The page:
AJA Asian Journal of Anesthesiology

Advancing, Capability, Improving lives

Editorial View
Volume 60, Issue 2, Pages 43-45
Wei-Zen Sun 1,2 , James L. Reynolds 3
304 Views

A legend has Confucius asking his aged teacher Laozi, “What is the Tao?” In response, Laozi opened his mouth wide but said nothing. Confucius’s eyes lit with insight, but onlooking students were puzzled. “Teacher’s teeth are gone,” Confucius explained, “but his tongue remains. The hard and rigid will break down, but the soft and yielding endures. That is the Tao!”

As we draft this article (first week of May), we in Taiwan are only now being hit with our first “real” wave of the pandemic. While much of the rest of the world has already moved through pandemic burnout and pandemic fatigue, we face it fresh: moving from the position of watching news to being news. On one hand, we know a lot, given that the pandemic emerged more than two years ago. On the other hand, we don’t know how it will hit us here: we’re scared. I (WZS) reflect here on the story of the pandemic as I’ve perceived and constructed it so far. I strive too—with the help of my co-author’s probing questions and patient, forgiving ear—to explore, to construct, and to relate a brief autobiographical sketch: a story of myself, as a human and as a practicing anesthesiologist, struggling to find and hold moments of balance within the storm’s thrall.

My mind cycles first back to the 2003 SARS (SARS-1) outbreak. From the luxurious standpoint of distance, two points flowing therefrom rise into mind: First, we were underprepared. Second, a particular fear-driven overreaction helped make a bad situation worse: An outbreak in a Taipei hospital was met with a draconian lockdown, creating an incubator for infection of many more people than would have otherwise occurred.

These two arms embrace our theme: Laozi’s well-tenured tongue notwithstanding, excessive softness—in the sense of complacency—exacted a tragic toll. And then, as Laozi would have observed, a seemingly steely, resolute decision actually betrayed brittleness: that lockdown came to be widely recognized as a panic-induced error.

When the current pandemic broke out 16 years later, our much enhanced preparation steered us into a safe harbor, then afforded us smooth sailing for more than two years. Though I was never deluded, on a rational level, that we were forever safe, one bumpy patch in this period of calm would whip me against the self-realization that I had become irrationally complacent amidst the tranquility: a May 2021 outbreak here that shook my sensibility.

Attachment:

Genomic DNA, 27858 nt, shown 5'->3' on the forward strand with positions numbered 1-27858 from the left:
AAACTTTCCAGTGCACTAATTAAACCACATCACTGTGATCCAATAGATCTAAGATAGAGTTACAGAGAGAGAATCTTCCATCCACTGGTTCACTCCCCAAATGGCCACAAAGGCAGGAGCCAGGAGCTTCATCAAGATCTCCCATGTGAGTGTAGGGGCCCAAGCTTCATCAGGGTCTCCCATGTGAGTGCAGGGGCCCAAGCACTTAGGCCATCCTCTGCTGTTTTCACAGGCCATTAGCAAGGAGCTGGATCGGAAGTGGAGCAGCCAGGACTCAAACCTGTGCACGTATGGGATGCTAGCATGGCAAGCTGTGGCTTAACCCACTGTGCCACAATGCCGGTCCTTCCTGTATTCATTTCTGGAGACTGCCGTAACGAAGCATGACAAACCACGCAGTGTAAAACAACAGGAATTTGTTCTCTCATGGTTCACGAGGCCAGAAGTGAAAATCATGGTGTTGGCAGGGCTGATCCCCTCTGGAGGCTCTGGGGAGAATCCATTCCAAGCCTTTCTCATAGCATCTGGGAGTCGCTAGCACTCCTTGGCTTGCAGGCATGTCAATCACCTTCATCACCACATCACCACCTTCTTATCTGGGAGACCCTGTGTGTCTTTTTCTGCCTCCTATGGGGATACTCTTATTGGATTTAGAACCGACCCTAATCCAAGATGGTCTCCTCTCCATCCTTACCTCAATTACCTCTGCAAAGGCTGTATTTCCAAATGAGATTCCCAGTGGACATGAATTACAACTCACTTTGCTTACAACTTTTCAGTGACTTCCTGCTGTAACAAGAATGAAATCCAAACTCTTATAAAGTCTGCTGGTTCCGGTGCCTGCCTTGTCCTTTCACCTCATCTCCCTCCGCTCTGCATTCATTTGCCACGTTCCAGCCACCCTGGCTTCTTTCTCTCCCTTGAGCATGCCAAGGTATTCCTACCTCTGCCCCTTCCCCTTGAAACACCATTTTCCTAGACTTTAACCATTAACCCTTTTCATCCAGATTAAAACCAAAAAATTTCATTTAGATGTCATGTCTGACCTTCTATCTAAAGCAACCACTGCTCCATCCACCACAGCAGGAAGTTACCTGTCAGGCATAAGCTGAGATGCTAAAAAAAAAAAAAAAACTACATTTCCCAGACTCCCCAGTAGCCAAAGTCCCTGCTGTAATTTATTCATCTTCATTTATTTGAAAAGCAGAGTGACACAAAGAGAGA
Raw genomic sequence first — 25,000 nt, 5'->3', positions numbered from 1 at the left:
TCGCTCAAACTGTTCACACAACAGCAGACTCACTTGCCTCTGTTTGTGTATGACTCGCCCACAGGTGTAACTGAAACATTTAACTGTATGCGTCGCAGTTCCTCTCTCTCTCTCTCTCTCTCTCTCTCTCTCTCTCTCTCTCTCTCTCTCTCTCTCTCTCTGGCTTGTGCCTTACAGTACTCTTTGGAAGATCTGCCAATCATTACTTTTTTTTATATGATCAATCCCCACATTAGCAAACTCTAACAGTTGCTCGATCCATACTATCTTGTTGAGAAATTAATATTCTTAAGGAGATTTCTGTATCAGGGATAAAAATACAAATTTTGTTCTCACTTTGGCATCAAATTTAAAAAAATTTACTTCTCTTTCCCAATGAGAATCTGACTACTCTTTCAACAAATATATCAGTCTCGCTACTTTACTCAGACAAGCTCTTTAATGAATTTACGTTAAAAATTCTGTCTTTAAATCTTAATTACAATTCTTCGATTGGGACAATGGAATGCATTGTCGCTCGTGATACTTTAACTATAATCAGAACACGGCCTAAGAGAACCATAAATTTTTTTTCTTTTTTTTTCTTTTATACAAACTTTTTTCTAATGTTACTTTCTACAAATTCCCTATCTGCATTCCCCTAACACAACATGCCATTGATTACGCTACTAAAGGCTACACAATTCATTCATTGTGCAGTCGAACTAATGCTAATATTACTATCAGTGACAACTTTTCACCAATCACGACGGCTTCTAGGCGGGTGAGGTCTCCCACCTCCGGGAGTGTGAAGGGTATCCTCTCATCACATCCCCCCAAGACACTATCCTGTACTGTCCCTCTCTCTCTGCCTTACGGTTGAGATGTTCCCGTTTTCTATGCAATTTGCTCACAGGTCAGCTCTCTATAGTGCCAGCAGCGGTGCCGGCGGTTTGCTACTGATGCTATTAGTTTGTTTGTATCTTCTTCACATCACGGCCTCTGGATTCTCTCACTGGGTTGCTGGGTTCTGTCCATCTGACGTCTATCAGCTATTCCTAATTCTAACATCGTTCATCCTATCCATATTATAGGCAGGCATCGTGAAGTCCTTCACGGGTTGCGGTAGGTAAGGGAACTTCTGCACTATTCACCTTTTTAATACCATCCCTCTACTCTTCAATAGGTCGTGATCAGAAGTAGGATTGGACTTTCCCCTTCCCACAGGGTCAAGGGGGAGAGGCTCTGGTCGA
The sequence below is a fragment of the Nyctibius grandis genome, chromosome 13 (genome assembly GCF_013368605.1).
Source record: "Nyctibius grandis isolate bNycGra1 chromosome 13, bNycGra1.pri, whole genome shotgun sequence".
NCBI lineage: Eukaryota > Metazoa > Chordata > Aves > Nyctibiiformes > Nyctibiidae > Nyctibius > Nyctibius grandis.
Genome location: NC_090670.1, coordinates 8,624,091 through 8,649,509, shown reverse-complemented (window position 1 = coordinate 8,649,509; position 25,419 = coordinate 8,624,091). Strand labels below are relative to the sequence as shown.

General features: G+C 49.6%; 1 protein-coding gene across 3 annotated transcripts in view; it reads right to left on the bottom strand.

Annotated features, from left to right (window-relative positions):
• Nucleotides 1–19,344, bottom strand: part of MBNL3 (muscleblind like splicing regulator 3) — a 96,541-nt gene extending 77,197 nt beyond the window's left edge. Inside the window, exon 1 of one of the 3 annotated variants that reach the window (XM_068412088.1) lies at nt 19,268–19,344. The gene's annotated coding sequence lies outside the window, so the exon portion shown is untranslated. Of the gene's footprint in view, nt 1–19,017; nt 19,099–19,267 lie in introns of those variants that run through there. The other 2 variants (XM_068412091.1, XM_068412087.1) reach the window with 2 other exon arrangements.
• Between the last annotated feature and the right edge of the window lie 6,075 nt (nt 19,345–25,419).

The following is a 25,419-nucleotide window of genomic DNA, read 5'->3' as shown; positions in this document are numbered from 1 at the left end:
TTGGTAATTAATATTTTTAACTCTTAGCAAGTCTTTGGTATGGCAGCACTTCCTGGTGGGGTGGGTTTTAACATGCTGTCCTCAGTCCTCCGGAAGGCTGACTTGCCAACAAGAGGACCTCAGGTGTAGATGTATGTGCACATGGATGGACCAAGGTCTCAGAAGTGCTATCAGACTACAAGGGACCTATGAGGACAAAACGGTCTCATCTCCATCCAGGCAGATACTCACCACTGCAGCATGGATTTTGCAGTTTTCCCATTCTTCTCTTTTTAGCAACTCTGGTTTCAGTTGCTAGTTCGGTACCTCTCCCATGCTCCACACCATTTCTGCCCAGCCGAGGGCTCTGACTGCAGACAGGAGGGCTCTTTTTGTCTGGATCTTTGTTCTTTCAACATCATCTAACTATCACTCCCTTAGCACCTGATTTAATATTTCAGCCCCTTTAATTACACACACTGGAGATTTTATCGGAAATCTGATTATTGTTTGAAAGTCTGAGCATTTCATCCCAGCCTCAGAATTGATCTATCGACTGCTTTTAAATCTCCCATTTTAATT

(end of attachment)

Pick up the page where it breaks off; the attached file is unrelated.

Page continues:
Prior to that, I was resolved that I would not accept the COVID-19 vaccine, insofar as I supposed I would have a say in the matter. I was never an anti-vaxxer in the sense that we ordinarily use the term, but aside from the basic required childhood immunizations, I have personally refused the typically recommended vaccines for adults (eg, influenza). I generally believe that the best protection against infectious disease is fundamental self-care for body, mind, and spirit. Further, every physician/expert knows that all vaccines carry some level of risk, and that quantifying such is far from settled science. Add to that the facts that, while otherwise healthy, I have a mild autoimmune disorder, an established risk factor for adverse reactions to vaccines in general; the COVID-19 vaccines were developed, trialed, and emergency-licensed at “warp speed”; and that most of those vaccines represented the first widespread use of a novel delivery technology: mRNA. As news of the vaccines’ impending arrival in Taiwan rose to attention, I was fully intent to apply for a waiver. On this matter, and in the context of virtually no community spread here, my position stood hard as a healthy teenager’s dentition. And it was further calcified with reports in the scholarly and popular discourse of possible vaccine-associated thrombosis, myocarditis, etc.

Then howled in a May 2021 Delta outbreak here. Hitting very close to home, it reached a colleague in our own department and hung over several tense hours as we waited together for results from a department-wide test. Who might be next? My colleague in the clinic next to me? Myself? Would I be able to return home to my family that evening? And if I tested negative at that moment, would I be later introducing elevated risk into my home or workplace? Would I be sitting with patients who I feared, and who may have feared me.

One impulse was to harden even more my resolve against getting vaccinated. Had I not made a rational decision, informed by my expertise and scientific training? Finally, I softened my posture. I bent with the wind. Certainly, in good part, because the risk context had changed: community spread of a significantly lethal disease had arrived. I had a duty to protect my loved ones, my colleagues, my patients, and the general public. But I also realized that I had been unconsciously locked in a circumstance of biased thinking and selective attention. Sure, my understanding of vaccine-associated risks was rational and solid—correct, no one can say—but my fundamental orientation was significantly distorted by fear: the proximal threat had previously appeared to be the needle heading toward my arm. But some part of my belief that Taiwan—and somehow perhaps especially I—would remain forever untouched by the virus was an emotionally distorted notion.

I received the vaccine when it became available, and have since had no doubt that it was the right decision—in fact the only decision. Softness there, flexibility, humility, bending with the flow, was the way of strength and vitality. The way.